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Financial planning, Investment and Self Managed Super Fund Article
By Tony Crilly
1st November 2005
This article may be out of date.
As we all know, the business of making wills has always been a question of getting the words exactly right and the procedures for signing complied with carefully.
Otherwise, the person relying on the will after the willmaker has died may find that it was invalid and the residue of the estate is shared between a wider class of beneficiaries which the willmaker may have thought unworthy of the bequest.
Recently we have had a raft of changes in the Succession Act in Queensland relating to the manner in which a will may be executed and the impact on the appointments that are made.
In the past, the legislation was the strictest of its kind in Australia and required very clear reasons if it were not complied with. This is not a bad thing if the circumstances of signing are relaxed. If there was a difficulty in getting a witness together with another witness and the person was dying, it may have caused the will to be invalid. This was a real problem if you had a late change of mind and the formal requirements were not met.
Substantial compliance will be sufficient if it expresses the testamentary intention of the person and extrinsic materials can be used as evidence of that fact, including statements made as to the manner of the execution. The willmaker can leave a space after the words of the will, but anything after the signature will not be taken and read as included. Alterations can be made but those changes must be signed and witnessed at the foot of the page at the margin where they appear.
The will must be:
- signed at the foot or end
- by the testator
- in the presence of two witnesses
- who are present at the same time
- who must attest the signature at the same time
- be in the presence of the testator.
There are many cases where the person was well intended, but failed to secure adequate evidence to demonstrate that the document recorded the last wishes and that there could be no doubt about the authenticity of the document.
A person who witnesses a will need not know they are witnessing a will, provided they are not blind and could give evidence in a court. Gifts made to an attesting witness of course are not valid.
So what does all this mean for the likes of the general public who may prepare a DIY Will and have it signed at home? The reality is that although substantial compliance will be sufficient, in some cases it would be a foolish person who was remiss about meeting the formalities required.
Why leave the most important document you can sign, for its effect after your death, to chance?
In my opinion, the risk of not achieving substantial compliance under the amended legislation is not worth taking when it comes down to careful estate planning. There are many cases where the person was well intended, but failed to secure adequate evidence to demonstrate that the document recorded the last wishes and that there could be no doubt about the authenticity of the document.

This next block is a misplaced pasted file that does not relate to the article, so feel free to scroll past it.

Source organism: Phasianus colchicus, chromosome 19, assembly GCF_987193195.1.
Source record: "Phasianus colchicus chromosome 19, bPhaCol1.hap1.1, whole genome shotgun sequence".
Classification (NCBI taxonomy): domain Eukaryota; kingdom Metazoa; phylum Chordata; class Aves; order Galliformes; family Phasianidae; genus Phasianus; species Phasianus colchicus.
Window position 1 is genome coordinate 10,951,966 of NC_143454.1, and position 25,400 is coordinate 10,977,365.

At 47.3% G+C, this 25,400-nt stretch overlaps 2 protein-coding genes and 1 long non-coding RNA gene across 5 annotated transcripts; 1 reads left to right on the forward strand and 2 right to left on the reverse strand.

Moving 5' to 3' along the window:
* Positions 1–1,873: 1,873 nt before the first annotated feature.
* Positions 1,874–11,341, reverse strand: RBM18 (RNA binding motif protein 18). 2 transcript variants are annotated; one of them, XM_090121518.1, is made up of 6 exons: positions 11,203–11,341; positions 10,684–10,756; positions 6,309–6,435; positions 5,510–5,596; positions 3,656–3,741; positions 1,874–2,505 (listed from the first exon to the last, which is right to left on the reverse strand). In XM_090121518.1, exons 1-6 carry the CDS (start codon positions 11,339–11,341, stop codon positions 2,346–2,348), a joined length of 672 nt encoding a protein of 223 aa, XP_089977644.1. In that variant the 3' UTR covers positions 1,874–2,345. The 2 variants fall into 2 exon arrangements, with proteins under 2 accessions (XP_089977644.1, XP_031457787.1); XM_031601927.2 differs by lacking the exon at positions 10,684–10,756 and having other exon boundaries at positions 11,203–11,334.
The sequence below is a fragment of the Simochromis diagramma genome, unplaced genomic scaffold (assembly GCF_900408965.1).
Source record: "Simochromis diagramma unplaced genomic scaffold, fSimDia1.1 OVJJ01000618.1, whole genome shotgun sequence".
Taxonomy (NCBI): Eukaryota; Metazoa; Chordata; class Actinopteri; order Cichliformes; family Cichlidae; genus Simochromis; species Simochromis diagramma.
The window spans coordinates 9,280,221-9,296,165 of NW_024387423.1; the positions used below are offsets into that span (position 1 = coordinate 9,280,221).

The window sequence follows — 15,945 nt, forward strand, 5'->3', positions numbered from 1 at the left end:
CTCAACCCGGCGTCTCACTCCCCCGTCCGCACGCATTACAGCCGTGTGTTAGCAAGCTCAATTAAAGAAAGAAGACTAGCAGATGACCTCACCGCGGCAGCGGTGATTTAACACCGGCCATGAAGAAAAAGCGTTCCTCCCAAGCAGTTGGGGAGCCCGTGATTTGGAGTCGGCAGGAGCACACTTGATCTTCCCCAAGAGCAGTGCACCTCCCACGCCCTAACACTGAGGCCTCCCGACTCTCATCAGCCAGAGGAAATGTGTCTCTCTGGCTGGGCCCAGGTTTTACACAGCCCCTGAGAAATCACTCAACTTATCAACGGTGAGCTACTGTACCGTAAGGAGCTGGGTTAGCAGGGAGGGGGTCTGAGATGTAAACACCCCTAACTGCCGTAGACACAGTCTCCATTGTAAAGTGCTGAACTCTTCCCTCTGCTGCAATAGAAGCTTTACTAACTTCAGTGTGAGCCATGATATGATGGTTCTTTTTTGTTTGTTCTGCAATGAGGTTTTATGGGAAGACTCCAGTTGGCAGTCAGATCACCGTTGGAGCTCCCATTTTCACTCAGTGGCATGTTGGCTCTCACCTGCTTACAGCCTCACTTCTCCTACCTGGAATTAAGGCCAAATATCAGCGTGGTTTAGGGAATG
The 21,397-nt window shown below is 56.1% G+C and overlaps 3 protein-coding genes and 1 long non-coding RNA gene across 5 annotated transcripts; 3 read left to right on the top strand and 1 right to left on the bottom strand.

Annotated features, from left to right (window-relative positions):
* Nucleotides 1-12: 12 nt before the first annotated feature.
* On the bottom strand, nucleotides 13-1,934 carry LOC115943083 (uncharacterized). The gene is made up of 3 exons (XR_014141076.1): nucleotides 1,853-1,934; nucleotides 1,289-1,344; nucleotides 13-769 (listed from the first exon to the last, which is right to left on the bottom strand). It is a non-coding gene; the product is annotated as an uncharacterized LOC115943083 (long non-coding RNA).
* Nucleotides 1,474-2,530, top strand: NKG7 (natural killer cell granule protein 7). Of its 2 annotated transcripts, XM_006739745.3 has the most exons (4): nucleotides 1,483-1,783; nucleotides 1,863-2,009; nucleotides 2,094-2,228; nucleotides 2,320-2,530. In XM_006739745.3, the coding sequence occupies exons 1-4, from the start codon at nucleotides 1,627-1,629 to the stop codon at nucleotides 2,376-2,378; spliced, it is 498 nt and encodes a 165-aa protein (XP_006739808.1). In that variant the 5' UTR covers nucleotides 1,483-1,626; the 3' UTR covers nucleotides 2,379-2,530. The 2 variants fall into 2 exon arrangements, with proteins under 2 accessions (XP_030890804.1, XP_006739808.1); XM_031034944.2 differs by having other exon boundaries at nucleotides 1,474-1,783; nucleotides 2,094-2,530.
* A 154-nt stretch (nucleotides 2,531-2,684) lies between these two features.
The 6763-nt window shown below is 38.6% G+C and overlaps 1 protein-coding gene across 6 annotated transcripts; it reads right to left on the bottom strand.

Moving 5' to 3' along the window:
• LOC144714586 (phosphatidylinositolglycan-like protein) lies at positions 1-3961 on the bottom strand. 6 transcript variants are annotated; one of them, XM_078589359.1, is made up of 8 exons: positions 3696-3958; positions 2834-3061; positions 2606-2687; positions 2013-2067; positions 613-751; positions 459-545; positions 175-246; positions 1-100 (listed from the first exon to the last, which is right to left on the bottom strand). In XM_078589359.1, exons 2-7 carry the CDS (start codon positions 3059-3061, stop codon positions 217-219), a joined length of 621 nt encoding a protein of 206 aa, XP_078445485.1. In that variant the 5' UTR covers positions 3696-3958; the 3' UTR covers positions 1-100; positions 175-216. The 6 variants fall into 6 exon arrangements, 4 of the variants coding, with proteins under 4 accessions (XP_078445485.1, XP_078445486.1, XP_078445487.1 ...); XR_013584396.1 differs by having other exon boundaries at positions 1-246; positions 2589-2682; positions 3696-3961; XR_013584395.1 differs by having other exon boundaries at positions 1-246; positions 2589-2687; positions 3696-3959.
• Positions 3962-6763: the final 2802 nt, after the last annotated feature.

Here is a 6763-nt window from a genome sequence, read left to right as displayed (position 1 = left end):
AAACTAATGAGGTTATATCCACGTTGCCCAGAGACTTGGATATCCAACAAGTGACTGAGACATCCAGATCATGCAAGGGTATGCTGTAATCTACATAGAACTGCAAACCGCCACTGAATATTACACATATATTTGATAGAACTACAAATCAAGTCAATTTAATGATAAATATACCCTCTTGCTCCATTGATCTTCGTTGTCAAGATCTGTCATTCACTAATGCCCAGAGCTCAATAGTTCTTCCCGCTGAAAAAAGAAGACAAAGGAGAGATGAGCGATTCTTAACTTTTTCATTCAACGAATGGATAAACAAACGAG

The point of all this procedure is to ensure that issues such as fraud and coercion are ruled out as a circumstance in the creation of the will document.
I always adopt a cautious approach to ensure the procedures are beyond question when clients sign documents involving a testamentary disposition. I always have them sign in my office or that of another lawyer. I always have two independent witnesses present at the same time during the entire signing process. I always have every page signed and every alteration signed and witnessed. I always insist on using the same pen. I will not allow any person leave until it is all done. I record this on a file note for filing with the will. Of course extreme urgency will bring this process unstuck in the hands of a client.
At least if every effort is made to comply and a statement or affidavit is taken at the time of signing for the reasons of substantial compliance, a clear line of evidence can be relied on.
My point is still the same: if you have the time to get it right, why take the risk of having the document thrown out? Do not forget that the simple process of getting Probate depends on the attitude of the registrar in the State or Territory in which the will is to be proved. Why would you risk a challenge by the registrar over substantial compliance if you want a smooth transfer of assets via the will?
There is a trend for willmakers to refer to separate lists or CDs and other means of assisting the court. This is a risky practice in itself. The way of the future is to have wishes recorded in electronic medium, but at present there is the simple requirement that the will must be in writing and signed by the testator.
I advocate extreme caution when signing such an important document, especially when it covers the appointment of a new controlling individual to a family trust or company acting as a trustee that comprises substantial assets of the person.
Get it right the first time I say!
Tony Crilly is a solicitor of The Supreme Court Queensland and principal of Crilly Lawyers; Succession & Commercial Law. He lectures at the Securities Institute and his team is located in Brisbane.
Tony may be contacted at email@example.com
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